Are You Running the Right Survey for the Wrong Reason?
The goal of a survey is to objectively test a hypothesis. Don’t allow bias to creep into your surveys, either in your design or in your respondent pool.
You’ve decided to run a survey and you’ve brushed up on the best practices for survey design. Now you must answer the single most important question of this entire process: Are you running a survey to test your hypothesis or to prove it?
The difference may seem subtle, but its implications are enormous. To test a hypothesis is to design an unbiased survey that may either validate or invalidate the underlying assumptions.
To prove a hypothesis is to collect data to support a predetermined narrative. This perhaps conjures an image of a villain twirling his pencil-thin mustache as he plots a devilish scheme. In practice, it’s not nearly as nefarious. When you have a hypothesis, you typically believe in it strongly backed by some level of research you have already conducted.
In other words – whether you know it or not – you are biased.
When you are biased, you can inadvertently build that bias into your research surveys. To avoid this you need impartial input. Someone not invested in the project should review the questionnaire for leading questions and language that can influence the respondent and alter their responses. If you are outsourcing your survey, it is incumbent upon the research organization to help you avoid these pitfalls. They have no investment in your research other than to ensure you get good results.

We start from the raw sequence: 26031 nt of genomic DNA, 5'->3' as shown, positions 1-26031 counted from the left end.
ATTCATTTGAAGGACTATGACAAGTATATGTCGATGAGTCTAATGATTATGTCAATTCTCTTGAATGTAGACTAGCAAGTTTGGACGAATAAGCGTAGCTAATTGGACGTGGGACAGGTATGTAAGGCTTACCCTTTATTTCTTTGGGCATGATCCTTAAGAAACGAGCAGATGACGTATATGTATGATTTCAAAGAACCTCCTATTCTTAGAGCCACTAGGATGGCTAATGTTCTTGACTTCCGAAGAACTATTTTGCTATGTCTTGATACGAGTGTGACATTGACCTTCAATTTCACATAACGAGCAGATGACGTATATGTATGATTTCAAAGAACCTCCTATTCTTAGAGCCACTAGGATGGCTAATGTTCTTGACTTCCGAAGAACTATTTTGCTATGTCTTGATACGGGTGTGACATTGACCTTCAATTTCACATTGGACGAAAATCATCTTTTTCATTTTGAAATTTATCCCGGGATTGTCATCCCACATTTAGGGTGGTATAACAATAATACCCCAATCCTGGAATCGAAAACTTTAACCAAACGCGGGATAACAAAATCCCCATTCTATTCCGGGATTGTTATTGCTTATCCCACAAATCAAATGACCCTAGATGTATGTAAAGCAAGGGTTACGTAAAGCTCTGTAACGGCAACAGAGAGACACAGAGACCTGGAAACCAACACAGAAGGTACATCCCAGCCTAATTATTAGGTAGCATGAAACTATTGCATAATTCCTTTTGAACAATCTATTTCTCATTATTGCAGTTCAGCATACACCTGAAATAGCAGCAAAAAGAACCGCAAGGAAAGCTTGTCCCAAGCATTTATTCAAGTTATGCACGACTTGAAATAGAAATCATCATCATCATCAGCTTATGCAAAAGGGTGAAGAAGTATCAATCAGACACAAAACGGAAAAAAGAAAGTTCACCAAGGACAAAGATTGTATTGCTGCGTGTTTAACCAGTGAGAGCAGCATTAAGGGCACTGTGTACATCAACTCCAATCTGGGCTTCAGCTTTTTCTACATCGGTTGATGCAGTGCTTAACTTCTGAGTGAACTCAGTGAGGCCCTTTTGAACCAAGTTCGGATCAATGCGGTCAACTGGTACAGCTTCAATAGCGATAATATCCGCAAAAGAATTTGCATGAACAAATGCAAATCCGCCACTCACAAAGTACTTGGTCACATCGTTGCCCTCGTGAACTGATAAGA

Okay, so you run an unbiased survey with an intent to test rather than prove. What happens if the results come back disproving your hypothesis?
Results that run counter to your expectations are more impactful. Yes, it’s great to get results that validate your assumptions. However, invalidated assumptions mean that something was wrong in your initial research. This outcome is substantially more important; you can avoid making a poor decision that wastes money, time, and resources.
It’s not just the survey design. You must also consider the respondent pool. In the same way, you want to avoid bias in your design, you also must avoid bias in who you invite.
Beyond the Customer
Let’s say that you are interested in knowing what people think of a new service being provided by a gym. Naturally, you survey the gym’s membership. You learn that people are generally pretty excited about the service and usage will increase substantially. Great results, right? Well, maybe…
Devout loyalists will tell you what you want to hear. They are members for a reason – they have already shown to have an affinity for your type of services.
Surveying casual gym-goers provides you with a sense of interest from less serious users. Members from competing gyms can tell you how competitive the new service will be to capture new members. Lapsed members can give you an estimate of how many member “win backs” you can achieve. Non-gym users can help you understand how much of a lure the new service will be.
The universe of respondents is much broader than just members, and to ignore their perspectives is to ignore critical data points that could shape the success of the new service.
Surveys are a tool to aid in the decision-making processes. If you design a survey that proves a hypothesis rather than objectively tests it, your decisions will be biased and your previously confident decisions will lead to frustratingly failed outcomes.
In our next article, we’ll discuss how your screening section may be destroying your survey results.
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